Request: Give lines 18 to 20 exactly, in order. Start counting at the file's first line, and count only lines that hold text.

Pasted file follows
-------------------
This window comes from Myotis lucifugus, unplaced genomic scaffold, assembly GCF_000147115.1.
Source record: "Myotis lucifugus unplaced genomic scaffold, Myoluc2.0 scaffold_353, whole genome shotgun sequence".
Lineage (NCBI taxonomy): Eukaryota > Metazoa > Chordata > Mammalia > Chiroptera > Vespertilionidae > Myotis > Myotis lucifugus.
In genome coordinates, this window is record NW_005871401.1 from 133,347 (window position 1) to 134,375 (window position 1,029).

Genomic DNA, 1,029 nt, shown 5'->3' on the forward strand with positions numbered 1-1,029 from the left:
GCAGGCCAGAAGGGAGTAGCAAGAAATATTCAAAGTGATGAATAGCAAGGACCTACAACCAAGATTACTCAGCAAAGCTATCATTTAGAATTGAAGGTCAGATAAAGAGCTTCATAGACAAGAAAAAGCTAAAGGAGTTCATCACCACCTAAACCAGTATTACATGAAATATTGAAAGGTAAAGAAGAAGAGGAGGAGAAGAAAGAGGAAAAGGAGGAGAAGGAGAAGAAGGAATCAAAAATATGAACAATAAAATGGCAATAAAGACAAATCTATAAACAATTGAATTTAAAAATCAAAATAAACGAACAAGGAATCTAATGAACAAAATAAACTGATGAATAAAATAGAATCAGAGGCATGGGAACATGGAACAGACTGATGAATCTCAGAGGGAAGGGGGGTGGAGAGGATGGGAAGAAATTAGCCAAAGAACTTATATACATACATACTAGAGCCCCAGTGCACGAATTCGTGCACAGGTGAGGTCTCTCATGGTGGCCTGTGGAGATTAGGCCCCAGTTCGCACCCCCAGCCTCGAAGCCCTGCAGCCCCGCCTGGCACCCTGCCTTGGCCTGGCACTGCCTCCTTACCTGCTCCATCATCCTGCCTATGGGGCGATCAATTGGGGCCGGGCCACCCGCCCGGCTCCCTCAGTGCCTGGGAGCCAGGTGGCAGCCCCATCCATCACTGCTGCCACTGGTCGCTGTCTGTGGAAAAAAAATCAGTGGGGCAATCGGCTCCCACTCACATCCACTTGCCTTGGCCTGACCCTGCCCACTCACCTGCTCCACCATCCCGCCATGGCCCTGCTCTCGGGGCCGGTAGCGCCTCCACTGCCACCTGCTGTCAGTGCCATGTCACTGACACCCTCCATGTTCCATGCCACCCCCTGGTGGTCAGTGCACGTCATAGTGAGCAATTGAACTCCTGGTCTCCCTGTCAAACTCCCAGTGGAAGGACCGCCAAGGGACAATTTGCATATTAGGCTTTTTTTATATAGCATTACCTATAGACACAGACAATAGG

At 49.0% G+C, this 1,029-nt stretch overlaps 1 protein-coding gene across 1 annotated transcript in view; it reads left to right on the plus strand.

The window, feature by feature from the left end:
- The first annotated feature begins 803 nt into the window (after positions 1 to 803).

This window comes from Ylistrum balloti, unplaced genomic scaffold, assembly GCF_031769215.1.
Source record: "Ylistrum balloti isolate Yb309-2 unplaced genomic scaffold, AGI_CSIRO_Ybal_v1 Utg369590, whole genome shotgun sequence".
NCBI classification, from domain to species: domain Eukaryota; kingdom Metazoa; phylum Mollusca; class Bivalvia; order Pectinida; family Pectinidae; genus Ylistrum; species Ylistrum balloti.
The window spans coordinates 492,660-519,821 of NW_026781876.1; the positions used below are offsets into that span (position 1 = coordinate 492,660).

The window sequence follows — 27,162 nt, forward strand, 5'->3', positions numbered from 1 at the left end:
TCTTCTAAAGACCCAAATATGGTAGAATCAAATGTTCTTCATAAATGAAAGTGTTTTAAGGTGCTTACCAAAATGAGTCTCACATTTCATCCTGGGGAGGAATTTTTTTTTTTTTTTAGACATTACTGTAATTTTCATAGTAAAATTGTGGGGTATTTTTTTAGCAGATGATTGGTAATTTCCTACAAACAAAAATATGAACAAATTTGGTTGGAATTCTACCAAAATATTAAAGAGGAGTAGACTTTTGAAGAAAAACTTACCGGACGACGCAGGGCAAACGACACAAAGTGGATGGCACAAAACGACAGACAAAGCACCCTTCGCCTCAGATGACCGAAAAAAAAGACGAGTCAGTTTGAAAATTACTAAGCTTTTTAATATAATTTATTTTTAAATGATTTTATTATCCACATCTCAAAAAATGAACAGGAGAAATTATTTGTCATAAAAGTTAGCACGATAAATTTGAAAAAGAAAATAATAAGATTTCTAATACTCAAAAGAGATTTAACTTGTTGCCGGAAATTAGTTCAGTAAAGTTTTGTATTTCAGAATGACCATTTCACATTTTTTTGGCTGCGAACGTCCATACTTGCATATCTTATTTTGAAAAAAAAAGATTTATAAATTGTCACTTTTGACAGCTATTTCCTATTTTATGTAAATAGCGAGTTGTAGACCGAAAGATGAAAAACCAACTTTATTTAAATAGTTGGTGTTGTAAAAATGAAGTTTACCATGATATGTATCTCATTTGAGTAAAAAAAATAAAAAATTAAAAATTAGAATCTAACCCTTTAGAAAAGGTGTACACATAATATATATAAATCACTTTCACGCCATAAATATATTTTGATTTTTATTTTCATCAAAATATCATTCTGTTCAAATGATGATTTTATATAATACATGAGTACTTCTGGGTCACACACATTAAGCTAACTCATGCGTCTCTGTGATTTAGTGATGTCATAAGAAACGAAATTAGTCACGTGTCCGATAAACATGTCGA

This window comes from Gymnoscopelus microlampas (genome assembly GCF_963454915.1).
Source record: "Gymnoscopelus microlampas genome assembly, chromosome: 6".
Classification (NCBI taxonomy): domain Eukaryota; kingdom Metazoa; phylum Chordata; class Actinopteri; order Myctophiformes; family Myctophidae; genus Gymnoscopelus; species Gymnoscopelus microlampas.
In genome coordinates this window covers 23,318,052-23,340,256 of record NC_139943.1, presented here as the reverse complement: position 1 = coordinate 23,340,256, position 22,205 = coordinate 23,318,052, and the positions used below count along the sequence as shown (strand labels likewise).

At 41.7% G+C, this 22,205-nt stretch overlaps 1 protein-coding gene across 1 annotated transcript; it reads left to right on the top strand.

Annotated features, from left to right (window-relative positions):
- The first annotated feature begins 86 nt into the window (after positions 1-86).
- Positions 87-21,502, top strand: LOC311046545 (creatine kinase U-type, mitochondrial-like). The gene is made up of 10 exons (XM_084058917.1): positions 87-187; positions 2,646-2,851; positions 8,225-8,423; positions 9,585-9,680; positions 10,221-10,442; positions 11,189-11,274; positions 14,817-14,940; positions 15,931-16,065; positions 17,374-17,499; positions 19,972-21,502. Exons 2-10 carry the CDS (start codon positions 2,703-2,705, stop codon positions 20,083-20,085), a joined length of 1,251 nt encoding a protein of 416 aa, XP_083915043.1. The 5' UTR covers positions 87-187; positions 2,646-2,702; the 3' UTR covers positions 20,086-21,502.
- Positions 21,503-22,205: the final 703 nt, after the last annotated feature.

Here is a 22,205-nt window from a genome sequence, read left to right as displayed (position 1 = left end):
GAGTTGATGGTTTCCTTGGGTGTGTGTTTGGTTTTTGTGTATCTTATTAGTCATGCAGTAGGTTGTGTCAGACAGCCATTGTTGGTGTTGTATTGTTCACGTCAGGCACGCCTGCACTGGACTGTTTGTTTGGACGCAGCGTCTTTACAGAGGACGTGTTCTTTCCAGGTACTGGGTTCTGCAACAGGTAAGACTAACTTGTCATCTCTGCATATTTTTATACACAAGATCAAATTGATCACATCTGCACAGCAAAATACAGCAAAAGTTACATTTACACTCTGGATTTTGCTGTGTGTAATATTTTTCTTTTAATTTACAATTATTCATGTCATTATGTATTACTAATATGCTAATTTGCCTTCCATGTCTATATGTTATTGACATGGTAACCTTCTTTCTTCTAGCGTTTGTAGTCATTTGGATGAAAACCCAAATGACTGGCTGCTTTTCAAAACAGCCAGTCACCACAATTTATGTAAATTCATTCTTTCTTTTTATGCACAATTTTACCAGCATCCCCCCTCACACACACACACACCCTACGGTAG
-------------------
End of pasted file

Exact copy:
Classification (NCBI taxonomy): domain Eukaryota; kingdom Metazoa; phylum Chordata; class Actinopteri; order Myctophiformes; family Myctophidae; genus Gymnoscopelus; species Gymnoscopelus microlampas.
In genome coordinates this window covers 23,318,052-23,340,256 of record NC_139943.1, presented here as the reverse complement: position 1 = coordinate 23,340,256, position 22,205 = coordinate 23,318,052, and the positions used below count along the sequence as shown (strand labels likewise).

At 41.7% G+C, this 22,205-nt stretch overlaps 1 protein-coding gene across 1 annotated transcript; it reads left to right on the top strand.